Causation may well also give rise to difficult questions. Suppose that an insured chose to close their business or operate certain measures to try and protect staff and clients, or out of a fear of contamination and greater losses. Is the proximate cause of any loss that choice, rather than the insured peril? Presumably, the insured will try and say ‘no’—their insurer may take the opposite tack. Equally, deciding whether lost profits were caused by the insured peril or the wider effects of the pandemic falling outside of the insured peril, or would have been suffered even without the insured peril, is likely to cause difficulty. For instance, if there was cover for losses arising from an outbreak of a notifiable disease on the insured’s premises, or within a certain radius, the insurer may argue the business would have no customers even without that particular outbreak, as people stayed at home to try and avoid the pandemic generally or outbreaks elsewhere, or to comply with government guidance. The same kind of argument may assist insurers who are able to rely on appropriately-worded trends clauses. See Orient-Express Hotels Ltd v Assicurazioni General SpA (UK) (t/a Generali Global Risk)  EWHC 1186 (Comm).
Ultimately, the wording of the policy is—as always—key. But that wording is unlikely to be directly on point or easy to apply on the facts because of how recently coronavirus crossed the species barrier, and the extensive measures being taken to combat it. That leaves room for both insureds and insurers to try and interpret and apply the wording in their favour.
Many sporting and other events have been cancelled or postponed to try and inhibit the spread of the virus. This looks set to continue and the market can expect a rise in claims under event cancellation cover. These claims will raise similar issues to the business interruption claims considered above. For instance, does the cover only extend to cancellation due to outbreaks of certain listed diseases and if so, is coronavirus one? Or can it be brought within wording capturing variants of listed diseases? And why, precisely, was the event cancelled?
But this type of insurance also raises tough questions of its own. For example, if the event is cancelled based on guidance, or due to a concern about the spread of coronavirus, rather than at the direction of the authorities, is causation made out? Does that engage any exclusions? Equally, it may be that a dispute arises regarding the line between postponement and cancellation, for example at what point, if at all, does a postponement until further notice become in reality a cancellation? If there is no clear wording drawing a line between postponement and cancellation then the arguments, and the answer, may be less than straightforward. And insofar as the insured is under an obligation to mitigate their loss, the presence of contractual relationships with broadcasters, players or performers, and advertisers, as well as attendees, combined with the possibility of relying on force majeure provisions under those contracts, will generate issues as to whether the insured must rely on those provisions. Again, the policy wording is crucial but it may well not provide as clear an answer as it would under normal circumstances. The wording and its application will require careful thought.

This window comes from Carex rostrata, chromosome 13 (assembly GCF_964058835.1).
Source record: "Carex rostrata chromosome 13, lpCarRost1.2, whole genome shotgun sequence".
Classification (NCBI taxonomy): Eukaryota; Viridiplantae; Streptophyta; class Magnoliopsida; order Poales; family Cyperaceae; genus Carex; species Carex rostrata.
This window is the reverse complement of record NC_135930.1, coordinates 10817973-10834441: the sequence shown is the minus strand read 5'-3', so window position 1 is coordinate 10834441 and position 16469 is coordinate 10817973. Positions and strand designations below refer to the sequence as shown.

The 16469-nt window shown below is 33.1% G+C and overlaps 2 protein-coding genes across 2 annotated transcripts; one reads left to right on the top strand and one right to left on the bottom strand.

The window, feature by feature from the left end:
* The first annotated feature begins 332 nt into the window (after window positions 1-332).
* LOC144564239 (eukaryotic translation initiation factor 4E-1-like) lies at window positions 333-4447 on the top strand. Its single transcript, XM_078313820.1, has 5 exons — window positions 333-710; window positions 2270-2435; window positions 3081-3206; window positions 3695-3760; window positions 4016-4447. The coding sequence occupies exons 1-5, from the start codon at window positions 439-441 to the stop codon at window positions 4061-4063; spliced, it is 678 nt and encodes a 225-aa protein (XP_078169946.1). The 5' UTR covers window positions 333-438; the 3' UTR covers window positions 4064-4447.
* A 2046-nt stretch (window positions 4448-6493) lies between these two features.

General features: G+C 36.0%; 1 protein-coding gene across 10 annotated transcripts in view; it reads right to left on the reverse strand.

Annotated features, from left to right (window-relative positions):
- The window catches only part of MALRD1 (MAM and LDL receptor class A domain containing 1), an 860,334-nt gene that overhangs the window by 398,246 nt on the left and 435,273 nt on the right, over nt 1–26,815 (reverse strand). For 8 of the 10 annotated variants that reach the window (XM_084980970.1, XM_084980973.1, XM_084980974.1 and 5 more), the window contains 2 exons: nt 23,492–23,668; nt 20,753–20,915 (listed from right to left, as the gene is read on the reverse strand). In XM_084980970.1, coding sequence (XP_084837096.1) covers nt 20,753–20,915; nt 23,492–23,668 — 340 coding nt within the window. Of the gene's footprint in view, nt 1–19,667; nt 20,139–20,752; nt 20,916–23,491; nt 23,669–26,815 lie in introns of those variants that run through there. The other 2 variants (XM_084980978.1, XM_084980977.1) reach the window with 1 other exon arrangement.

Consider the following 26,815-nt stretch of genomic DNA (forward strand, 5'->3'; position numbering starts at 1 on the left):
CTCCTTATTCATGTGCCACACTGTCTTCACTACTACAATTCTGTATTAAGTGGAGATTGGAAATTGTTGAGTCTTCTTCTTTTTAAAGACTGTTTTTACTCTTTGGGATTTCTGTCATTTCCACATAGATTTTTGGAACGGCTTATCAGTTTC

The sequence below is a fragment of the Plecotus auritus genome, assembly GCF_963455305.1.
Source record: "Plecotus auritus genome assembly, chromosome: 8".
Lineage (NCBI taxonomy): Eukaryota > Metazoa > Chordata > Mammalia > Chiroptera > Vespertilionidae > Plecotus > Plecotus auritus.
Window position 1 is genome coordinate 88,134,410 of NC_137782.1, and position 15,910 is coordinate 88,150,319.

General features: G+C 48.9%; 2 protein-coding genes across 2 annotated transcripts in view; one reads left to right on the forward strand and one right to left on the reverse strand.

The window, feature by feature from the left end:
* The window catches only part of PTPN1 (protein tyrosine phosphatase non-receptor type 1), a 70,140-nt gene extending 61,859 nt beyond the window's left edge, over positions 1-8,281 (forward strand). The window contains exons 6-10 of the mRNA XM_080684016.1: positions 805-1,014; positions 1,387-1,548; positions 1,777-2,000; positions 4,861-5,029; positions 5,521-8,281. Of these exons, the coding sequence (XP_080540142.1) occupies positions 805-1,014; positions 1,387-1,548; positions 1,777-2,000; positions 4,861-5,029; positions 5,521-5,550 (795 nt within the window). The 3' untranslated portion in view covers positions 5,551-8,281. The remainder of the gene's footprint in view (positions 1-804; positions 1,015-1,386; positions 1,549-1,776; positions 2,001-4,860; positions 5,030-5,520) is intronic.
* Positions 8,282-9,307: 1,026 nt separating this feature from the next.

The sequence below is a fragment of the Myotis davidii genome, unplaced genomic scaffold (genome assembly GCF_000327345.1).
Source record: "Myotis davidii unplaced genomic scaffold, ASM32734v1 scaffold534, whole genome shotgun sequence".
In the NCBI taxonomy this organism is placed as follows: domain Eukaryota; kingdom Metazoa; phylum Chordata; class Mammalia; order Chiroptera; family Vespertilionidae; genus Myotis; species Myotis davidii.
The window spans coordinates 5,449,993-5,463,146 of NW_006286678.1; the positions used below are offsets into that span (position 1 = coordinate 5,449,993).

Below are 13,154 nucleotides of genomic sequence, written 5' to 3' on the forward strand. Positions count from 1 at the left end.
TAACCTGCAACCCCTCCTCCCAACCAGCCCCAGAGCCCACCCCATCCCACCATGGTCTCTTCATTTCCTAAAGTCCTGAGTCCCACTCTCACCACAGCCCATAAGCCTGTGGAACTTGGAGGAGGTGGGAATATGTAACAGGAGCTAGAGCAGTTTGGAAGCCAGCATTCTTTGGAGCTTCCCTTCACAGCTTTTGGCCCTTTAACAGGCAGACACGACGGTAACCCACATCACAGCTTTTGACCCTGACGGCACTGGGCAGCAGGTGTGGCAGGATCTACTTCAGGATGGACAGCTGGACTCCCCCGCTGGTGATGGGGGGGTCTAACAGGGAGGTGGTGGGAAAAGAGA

This is just a sample of some of the key issues arising from the coronavirus pandemic. Others which may merit further consideration arise in the context of:
In the UK, the government has predicted that cases of coronavirus will peak within 10–14 weeks. It will take rather longer than that to resolve the insurance issues.